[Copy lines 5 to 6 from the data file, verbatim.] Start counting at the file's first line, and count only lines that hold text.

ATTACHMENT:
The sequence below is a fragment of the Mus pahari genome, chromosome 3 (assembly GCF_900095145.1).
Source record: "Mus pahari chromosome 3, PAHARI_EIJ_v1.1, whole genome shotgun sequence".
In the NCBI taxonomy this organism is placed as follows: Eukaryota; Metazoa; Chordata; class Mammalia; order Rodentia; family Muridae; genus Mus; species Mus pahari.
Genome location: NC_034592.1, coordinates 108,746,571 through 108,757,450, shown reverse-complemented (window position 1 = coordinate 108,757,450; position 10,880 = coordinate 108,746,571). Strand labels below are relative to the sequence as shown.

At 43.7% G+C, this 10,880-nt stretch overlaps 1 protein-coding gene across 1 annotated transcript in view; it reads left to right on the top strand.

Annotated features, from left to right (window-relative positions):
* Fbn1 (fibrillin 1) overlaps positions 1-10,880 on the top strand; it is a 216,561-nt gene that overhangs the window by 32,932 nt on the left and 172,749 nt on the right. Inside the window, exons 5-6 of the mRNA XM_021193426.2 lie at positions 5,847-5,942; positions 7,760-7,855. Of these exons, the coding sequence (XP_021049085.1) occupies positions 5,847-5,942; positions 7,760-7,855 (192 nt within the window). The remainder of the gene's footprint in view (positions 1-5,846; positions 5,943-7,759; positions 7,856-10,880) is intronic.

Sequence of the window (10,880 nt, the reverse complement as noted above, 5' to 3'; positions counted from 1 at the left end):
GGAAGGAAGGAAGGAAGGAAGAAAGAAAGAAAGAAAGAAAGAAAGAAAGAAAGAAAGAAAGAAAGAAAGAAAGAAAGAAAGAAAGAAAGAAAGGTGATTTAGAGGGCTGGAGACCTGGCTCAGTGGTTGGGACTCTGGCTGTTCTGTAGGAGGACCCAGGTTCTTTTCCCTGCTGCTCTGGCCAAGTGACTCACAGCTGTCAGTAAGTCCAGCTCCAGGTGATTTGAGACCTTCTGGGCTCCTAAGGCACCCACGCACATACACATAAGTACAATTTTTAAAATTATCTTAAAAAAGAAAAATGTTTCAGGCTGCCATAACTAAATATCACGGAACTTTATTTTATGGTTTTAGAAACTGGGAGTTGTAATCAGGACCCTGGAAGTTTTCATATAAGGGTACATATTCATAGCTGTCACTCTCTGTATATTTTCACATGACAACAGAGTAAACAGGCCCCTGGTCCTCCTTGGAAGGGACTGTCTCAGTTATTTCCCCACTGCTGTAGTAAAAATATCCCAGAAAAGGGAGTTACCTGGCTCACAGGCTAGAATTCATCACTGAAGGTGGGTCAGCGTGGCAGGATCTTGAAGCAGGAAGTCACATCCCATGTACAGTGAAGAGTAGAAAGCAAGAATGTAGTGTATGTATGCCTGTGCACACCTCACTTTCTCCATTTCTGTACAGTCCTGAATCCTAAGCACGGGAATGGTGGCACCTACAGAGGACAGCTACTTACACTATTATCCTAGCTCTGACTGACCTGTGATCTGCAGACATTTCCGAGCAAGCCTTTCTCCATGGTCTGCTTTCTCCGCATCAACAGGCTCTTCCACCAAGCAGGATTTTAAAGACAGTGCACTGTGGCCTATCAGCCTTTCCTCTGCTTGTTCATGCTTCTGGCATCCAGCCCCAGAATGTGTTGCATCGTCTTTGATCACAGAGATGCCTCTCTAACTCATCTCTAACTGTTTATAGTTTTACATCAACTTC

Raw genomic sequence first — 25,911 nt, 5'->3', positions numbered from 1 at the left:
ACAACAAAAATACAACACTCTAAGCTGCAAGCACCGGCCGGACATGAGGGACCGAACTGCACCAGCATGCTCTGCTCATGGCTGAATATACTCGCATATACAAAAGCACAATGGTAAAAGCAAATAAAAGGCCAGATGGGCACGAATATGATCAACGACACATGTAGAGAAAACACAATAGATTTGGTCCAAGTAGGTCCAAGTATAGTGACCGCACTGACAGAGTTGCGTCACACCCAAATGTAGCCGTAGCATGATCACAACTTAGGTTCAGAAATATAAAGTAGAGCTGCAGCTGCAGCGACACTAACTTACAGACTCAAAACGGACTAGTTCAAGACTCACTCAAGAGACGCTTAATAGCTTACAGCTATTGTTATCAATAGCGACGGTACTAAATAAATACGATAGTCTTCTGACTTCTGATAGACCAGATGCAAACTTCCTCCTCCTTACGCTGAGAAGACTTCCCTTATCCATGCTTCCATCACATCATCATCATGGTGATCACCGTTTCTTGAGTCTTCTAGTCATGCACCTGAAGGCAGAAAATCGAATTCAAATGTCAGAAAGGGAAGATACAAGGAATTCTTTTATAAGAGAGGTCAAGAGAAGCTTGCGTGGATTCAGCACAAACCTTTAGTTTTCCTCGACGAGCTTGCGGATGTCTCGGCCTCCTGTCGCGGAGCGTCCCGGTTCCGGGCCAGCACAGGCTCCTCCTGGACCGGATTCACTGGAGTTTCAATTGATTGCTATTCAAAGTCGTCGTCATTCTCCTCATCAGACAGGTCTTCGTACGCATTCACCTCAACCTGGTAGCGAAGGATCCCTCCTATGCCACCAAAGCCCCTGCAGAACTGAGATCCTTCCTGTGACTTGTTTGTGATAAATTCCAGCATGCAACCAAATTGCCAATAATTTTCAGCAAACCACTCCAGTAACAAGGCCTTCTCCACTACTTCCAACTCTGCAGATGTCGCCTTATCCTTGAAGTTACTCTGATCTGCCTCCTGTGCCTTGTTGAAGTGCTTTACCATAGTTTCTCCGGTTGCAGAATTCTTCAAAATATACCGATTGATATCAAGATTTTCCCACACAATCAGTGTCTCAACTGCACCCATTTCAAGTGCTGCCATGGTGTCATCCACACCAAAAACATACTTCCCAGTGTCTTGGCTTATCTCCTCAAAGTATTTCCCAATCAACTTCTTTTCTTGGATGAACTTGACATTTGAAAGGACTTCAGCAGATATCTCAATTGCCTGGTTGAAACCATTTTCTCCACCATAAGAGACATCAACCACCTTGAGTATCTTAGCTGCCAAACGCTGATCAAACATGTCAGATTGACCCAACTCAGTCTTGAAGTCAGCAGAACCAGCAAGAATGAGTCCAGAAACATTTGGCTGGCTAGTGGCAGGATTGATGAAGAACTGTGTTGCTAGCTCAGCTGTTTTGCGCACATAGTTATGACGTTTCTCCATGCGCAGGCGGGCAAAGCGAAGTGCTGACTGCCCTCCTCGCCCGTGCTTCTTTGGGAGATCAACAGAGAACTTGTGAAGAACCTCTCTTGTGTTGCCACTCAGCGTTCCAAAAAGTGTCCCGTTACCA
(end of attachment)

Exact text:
At 43.7% G+C, this 10,880-nt stretch overlaps 1 protein-coding gene across 1 annotated transcript in view; it reads left to right on the top strand.

Annotated features, from left to right (window-relative positions):